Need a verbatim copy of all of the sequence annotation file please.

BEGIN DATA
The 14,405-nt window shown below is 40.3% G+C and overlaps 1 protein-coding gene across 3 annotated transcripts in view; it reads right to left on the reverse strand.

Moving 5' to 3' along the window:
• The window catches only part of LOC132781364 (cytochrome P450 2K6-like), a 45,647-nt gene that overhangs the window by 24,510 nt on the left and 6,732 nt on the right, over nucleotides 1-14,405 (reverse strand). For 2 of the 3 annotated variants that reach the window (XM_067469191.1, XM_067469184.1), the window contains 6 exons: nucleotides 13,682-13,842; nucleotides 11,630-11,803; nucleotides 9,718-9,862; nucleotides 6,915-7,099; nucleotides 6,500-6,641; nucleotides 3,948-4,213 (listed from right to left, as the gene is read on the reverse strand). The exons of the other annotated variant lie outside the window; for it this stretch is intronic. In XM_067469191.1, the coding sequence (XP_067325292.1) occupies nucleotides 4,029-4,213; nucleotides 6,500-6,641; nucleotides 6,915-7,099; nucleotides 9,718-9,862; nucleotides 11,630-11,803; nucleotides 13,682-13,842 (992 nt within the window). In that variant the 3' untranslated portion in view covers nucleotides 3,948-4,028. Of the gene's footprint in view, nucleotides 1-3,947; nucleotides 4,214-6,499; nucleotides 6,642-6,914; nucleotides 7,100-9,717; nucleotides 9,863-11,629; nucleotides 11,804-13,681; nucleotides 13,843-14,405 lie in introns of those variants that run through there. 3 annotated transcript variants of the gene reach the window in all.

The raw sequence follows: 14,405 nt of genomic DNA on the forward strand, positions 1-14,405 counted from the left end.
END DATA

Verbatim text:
The 14,405-nt window shown below is 40.3% G+C and overlaps 1 protein-coding gene across 3 annotated transcripts in view; it reads right to left on the reverse strand.

Moving 5' to 3' along the window:
• The window catches only part of LOC132781364 (cytochrome P450 2K6-like), a 45,647-nt gene that overhangs the window by 24,510 nt on the left and 6,732 nt on the right, over nucleotides 1-14,405 (reverse strand). For 2 of the 3 annotated variants that reach the window (XM_067469191.1, XM_067469184.1), the window contains 6 exons: nucleotides 13,682-13,842; nucleotides 11,630-11,803; nucleotides 9,718-9,862; nucleotides 6,915-7,099; nucleotides 6,500-6,641; nucleotides 3,948-4,213 (listed from right to left, as the gene is read on the reverse strand). The exons of the other annotated variant lie outside the window; for it this stretch is intronic. In XM_067469191.1, the coding sequence (XP_067325292.1) occupies nucleotides 4,029-4,213; nucleotides 6,500-6,641; nucleotides 6,915-7,099; nucleotides 9,718-9,862; nucleotides 11,630-11,803; nucleotides 13,682-13,842 (992 nt within the window). In that variant the 3' untranslated portion in view covers nucleotides 3,948-4,028. Of the gene's footprint in view, nucleotides 1-3,947; nucleotides 4,214-6,499; nucleotides 6,642-6,914; nucleotides 7,100-9,717; nucleotides 9,863-11,629; nucleotides 11,804-13,681; nucleotides 13,843-14,405 lie in introns of those variants that run through there. 3 annotated transcript variants of the gene reach the window in all.

The raw sequence follows: 14,405 nt of genomic DNA on the forward strand, positions 1-14,405 counted from the left end.